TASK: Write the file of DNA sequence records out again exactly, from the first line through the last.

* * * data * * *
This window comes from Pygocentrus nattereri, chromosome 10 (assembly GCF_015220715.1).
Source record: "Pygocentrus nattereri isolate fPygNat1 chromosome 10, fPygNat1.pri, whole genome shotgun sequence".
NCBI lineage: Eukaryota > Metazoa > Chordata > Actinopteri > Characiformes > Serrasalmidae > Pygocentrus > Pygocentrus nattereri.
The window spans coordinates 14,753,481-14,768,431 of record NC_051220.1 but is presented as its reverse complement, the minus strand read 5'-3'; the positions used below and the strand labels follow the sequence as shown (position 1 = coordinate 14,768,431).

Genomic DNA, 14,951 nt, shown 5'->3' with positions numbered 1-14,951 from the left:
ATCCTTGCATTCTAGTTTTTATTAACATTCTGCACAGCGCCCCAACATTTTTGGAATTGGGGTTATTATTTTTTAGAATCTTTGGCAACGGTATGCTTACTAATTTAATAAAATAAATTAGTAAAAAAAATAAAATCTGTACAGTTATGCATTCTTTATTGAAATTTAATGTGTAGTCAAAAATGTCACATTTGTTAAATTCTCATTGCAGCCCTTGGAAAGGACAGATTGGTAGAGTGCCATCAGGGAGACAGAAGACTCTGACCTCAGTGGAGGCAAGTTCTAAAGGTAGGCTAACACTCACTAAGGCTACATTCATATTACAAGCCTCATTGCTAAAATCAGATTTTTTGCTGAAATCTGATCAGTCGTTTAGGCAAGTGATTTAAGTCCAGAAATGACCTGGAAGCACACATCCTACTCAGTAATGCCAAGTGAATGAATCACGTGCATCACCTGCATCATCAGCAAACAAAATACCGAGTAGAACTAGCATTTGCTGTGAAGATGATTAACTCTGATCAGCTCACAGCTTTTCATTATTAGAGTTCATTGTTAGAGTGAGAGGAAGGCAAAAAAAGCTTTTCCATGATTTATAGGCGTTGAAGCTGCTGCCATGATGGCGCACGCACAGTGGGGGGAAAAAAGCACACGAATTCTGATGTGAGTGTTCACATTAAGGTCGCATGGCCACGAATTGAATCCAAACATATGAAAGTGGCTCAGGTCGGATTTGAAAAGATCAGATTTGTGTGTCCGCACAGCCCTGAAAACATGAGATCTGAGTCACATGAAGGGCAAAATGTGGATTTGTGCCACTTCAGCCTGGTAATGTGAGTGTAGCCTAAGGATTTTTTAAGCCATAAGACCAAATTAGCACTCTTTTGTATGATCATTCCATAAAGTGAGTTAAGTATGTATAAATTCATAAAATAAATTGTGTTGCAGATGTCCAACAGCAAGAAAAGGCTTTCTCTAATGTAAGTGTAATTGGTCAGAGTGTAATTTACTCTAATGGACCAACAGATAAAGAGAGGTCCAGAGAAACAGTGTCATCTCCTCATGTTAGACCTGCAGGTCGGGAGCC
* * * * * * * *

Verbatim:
This window comes from Pygocentrus nattereri, chromosome 10 (assembly GCF_015220715.1).
Source record: "Pygocentrus nattereri isolate fPygNat1 chromosome 10, fPygNat1.pri, whole genome shotgun sequence".
NCBI lineage: Eukaryota > Metazoa > Chordata > Actinopteri > Characiformes > Serrasalmidae > Pygocentrus > Pygocentrus nattereri.
The window spans coordinates 14,753,481-14,768,431 of record NC_051220.1 but is presented as its reverse complement, the minus strand read 5'-3'; the positions used below and the strand labels follow the sequence as shown (position 1 = coordinate 14,768,431).

Genomic DNA, 14,951 nt, shown 5'->3' with positions numbered 1-14,951 from the left:
ATCCTTGCATTCTAGTTTTTATTAACATTCTGCACAGCGCCCCAACATTTTTGGAATTGGGGTTATTATTTTTTAGAATCTTTGGCAACGGTATGCTTACTAATTTAATAAAATAAATTAGTAAAAAAAATAAAATCTGTACAGTTATGCATTCTTTATTGAAATTTAATGTGTAGTCAAAAATGTCACATTTGTTAAATTCTCATTGCAGCCCTTGGAAAGGACAGATTGGTAGAGTGCCATCAGGGAGACAGAAGACTCTGACCTCAGTGGAGGCAAGTTCTAAAGGTAGGCTAACACTCACTAAGGCTACATTCATATTACAAGCCTCATTGCTAAAATCAGATTTTTTGCTGAAATCTGATCAGTCGTTTAGGCAAGTGATTTAAGTCCAGAAATGACCTGGAAGCACACATCCTACTCAGTAATGCCAAGTGAATGAATCACGTGCATCACCTGCATCATCAGCAAACAAAATACCGAGTAGAACTAGCATTTGCTGTGAAGATGATTAACTCTGATCAGCTCACAGCTTTTCATTATTAGAGTTCATTGTTAGAGTGAGAGGAAGGCAAAAAAAGCTTTTCCATGATTTATAGGCGTTGAAGCTGCTGCCATGATGGCGCACGCACAGTGGGGGGAAAAAAGCACACGAATTCTGATGTGAGTGTTCACATTAAGGTCGCATGGCCACGAATTGAATCCAAACATATGAAAGTGGCTCAGGTCGGATTTGAAAAGATCAGATTTGTGTGTCCGCACAGCCCTGAAAACATGAGATCTGAGTCACATGAAGGGCAAAATGTGGATTTGTGCCACTTCAGCCTGGTAATGTGAGTGTAGCCTAAGGATTTTTTAAGCCATAAGACCAAATTAGCACTCTTTTGTATGATCATTCCATAAAGTGAGTTAAGTATGTATAAATTCATAAAATAAATTGTGTTGCAGATGTCCAACAGCAAGAAAAGGCTTTCTCTAATGTAAGTGTAATTGGTCAGAGTGTAATTTACTCTAATGGACCAACAGATAAAGAGAGGTCCAGAGAAACAGTGTCATCTCCTCATGTTAGACCTGCAGGTCGGGAGCC